A Most Fearsome Specter

More from Steven Ozment:

It is a great, self-serving myth of the modern world that the children in former times were raised as near slaves by domineering, loveless fathers who owed them nothing, the home a training ground for the docile subjects of absolute rulers. To the contrary, from prenatal care to their indoctrination in schools, there is every evidence that children were considered special and were loved by their parents and teachers, their nurture the highest of human vocations, their proper moral and vocational training humankind’s best hope. Parenthood was a conditional trust, not an absolute right, and the home was a model of benevolent and just rule for the “state” to emulate.

In the sixteenth century children were raised and educated above all to be social beings; in this sense they had more duties toward their parents and society than they had rights independent of them. This did not mean that the family lacked an internal identity or that loving relationships failed to develop between spouses, between parents and children, and among siblings. Privacy and social extension were not perceived contradictory. The great fear was not that children would be abused by adult authority but that children might grow up to place their own individual rights above society’s common good. To the people of Reformation Europe no specter was more fearsome than a society in which the desires of individuals eclipsed their sense of social duty. The prevention of just that possibility became the common duty of every Christian parent, teacher, and magistrate.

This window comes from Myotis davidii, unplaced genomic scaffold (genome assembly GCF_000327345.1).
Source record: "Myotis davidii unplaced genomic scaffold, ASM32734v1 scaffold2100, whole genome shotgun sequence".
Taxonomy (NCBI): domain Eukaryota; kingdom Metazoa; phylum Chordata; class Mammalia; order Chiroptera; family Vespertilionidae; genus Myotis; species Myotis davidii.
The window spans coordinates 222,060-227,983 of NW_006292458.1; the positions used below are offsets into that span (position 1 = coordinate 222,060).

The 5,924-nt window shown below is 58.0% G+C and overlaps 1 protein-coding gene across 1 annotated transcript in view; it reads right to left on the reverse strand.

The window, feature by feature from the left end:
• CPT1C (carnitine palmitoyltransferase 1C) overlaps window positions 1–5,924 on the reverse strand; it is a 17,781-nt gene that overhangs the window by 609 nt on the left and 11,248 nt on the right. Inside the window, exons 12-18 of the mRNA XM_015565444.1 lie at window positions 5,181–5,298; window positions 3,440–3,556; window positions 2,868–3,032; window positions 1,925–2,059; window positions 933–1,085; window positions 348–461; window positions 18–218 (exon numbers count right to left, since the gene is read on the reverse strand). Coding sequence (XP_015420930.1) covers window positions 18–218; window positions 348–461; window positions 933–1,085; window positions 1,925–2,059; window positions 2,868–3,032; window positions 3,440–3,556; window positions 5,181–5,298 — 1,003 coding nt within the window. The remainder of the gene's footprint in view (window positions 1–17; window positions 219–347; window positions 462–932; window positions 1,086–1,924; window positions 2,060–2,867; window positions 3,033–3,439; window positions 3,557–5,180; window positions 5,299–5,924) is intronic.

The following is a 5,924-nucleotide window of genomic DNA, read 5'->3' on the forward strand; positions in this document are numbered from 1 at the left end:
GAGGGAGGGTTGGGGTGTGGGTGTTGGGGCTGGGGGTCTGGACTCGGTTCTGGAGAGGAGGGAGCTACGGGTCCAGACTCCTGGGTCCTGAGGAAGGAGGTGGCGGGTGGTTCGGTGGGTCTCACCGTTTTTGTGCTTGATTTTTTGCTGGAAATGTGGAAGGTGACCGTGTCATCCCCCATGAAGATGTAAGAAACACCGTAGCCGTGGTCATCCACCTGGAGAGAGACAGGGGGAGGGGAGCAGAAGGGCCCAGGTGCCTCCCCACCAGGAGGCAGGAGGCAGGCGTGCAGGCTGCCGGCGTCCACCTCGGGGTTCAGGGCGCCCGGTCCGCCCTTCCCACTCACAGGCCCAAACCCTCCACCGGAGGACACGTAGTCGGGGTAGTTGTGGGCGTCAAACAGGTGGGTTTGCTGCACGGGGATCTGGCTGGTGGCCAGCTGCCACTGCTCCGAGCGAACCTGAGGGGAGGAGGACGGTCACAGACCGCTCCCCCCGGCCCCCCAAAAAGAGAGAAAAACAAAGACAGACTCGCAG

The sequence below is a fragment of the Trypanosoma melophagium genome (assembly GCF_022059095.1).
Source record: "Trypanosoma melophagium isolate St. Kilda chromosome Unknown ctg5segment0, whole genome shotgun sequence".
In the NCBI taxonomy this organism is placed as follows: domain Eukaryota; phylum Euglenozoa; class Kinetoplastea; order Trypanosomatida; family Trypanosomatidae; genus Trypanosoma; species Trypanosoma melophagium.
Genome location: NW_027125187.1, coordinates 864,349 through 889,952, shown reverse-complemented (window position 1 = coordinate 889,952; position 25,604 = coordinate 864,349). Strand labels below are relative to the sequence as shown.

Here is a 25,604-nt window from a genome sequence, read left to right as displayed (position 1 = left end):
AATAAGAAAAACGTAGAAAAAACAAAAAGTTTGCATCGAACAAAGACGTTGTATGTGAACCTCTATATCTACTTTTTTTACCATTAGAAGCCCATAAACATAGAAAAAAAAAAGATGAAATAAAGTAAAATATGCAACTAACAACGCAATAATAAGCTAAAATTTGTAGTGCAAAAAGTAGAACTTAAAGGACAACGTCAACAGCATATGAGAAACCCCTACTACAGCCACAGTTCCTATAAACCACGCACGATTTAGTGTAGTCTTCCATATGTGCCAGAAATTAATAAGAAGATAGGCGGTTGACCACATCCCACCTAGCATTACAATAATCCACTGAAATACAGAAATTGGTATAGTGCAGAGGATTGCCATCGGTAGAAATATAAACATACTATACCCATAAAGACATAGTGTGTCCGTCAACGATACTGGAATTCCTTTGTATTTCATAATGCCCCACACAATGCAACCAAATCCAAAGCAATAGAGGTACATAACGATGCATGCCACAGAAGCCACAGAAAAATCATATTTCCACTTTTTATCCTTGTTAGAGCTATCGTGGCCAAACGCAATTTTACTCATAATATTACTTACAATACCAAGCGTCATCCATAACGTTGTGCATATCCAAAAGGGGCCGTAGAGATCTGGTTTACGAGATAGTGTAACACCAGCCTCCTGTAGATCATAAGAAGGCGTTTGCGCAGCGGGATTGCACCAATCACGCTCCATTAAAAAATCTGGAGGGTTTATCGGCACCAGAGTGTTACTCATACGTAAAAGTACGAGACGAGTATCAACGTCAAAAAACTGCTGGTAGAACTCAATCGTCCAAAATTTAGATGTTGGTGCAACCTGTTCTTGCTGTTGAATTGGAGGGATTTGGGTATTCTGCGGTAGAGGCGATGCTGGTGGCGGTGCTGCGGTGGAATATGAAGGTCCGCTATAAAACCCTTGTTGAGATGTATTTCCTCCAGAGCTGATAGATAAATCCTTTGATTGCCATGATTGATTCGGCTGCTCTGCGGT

How striking this last paragraph is when compared to modern rhetoric about rights.  Almost every child in this country is raised to think about themselves, their needs, their wants, and their desires. The fundamental question they ask is, “What can you do for me?” They come not to serve or do their duty to family, state, and community. Rather they come to be served. Service to their fellow man is the least of their concerns. Their own rights their greatest concern. In that way children of today are raised to have a fundamentally different orientation that children of the previous generations. The blame for our children turning out this way is to be found in Ozment’s last sentence. Parents, teachers, and magistrates fail to teach selfless duty and fail to model it.